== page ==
E-cigarette misconceptions widespread among physicians

By bfnadmin  | Date: 2022-04-14

      
    E-cigarette misconceptions widespread among physicians
                    Researchers have suggested through a new study that many physicians incorrectly believe all tobacco products are equally harmful and thus are less likely to recommend e-cigarettes for people seeking to quit smoking or those being treated for a tobacco-caused disease.

The study, published in JAMA Network Open, asked 2,058 U.S. physicians in 2018 and again in 2019 about their communication with patients about e-cigarettes. The researchers asked how they would advise two different patients who wanted to quit smoking: a young woman who is a lighter smoker and had not yet tried to quit and an older man who smoked heavily and had tried to quit many times using different methods.

The study found that physicians were significantly more likely to recommend e-cigarettes for the heavy smoker while recommending FDA-approved medications, like nicotine gum or lozenges, for the light smoker. Nearly 70 percent of the physicians reported that patients have asked them about e-cigarettes, and one-third said they were asked in the past 30 days. More than 60 percent of the doctors incorrectly believed that all tobacco products are equally harmful.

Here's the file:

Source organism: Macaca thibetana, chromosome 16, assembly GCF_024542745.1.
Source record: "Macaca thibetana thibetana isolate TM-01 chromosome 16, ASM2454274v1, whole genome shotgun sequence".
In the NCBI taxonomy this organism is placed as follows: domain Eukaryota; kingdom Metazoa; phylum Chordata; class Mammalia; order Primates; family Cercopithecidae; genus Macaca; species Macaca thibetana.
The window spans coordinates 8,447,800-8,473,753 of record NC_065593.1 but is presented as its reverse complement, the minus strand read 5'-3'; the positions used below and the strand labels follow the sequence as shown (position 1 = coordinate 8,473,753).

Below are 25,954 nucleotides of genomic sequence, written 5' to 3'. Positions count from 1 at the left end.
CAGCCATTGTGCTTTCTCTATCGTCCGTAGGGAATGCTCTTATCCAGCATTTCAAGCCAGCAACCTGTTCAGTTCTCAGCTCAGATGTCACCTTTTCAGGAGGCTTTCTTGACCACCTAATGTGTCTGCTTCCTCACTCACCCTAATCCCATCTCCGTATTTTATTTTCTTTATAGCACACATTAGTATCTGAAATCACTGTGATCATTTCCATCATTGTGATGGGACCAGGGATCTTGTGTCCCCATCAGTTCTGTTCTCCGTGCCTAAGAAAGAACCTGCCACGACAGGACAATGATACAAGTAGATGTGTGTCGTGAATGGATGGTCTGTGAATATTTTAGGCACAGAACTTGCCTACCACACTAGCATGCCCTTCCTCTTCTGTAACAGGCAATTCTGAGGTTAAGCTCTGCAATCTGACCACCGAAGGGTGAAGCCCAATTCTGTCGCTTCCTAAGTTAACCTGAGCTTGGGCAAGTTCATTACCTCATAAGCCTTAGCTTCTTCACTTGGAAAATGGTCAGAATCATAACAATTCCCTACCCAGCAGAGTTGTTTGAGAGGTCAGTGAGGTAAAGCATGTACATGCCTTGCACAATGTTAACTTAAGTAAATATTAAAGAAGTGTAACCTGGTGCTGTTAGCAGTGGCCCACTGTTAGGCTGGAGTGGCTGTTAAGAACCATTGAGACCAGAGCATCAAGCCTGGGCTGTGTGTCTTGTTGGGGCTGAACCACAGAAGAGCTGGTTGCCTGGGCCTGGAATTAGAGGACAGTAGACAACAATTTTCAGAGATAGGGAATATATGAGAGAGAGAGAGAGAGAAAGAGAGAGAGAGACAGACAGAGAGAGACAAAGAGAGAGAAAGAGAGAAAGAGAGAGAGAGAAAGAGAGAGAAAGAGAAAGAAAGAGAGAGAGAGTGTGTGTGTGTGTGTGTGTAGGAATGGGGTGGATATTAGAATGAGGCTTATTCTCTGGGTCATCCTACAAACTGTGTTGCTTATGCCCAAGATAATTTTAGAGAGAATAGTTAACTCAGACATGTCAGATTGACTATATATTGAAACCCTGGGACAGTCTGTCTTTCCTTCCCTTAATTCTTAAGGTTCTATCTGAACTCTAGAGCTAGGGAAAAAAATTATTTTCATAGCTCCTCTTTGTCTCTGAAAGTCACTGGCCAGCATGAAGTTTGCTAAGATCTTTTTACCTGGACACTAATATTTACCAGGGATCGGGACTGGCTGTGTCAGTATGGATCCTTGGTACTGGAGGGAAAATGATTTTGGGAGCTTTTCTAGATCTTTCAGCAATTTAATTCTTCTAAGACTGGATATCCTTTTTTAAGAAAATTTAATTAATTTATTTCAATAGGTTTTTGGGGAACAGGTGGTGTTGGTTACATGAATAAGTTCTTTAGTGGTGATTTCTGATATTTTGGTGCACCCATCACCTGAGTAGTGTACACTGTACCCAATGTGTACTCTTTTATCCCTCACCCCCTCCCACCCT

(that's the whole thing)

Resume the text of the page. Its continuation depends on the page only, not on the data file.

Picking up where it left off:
“These findings show it is critical to address physicians’ misperceptions and educate them on e-cigarettes’ efficacy, particularly correcting their misperceptions that all tobacco products are equally harmful, as opposed to the fact that combusted tobacco is by far the most dangerous,” said lead author Cristine Delnevo, director of the Rutgers Center for Tobacco Studies and professor of Health Behavior, Society and Policy in the Rutgers School of Public Health.

The study also found that pulmonologists, cardiologists and physicians who used the U.S. Public Health Service Clinical Practice Guidelines for treating tobacco use and dependence were more likely to recommend e-cigarettes to patients as were those who endorsed a harm-reduction perspective and had themselves smoked cigarettes. Physicians were also more likely to recommend e-cigarettes, however, if a patient asked about them first.	

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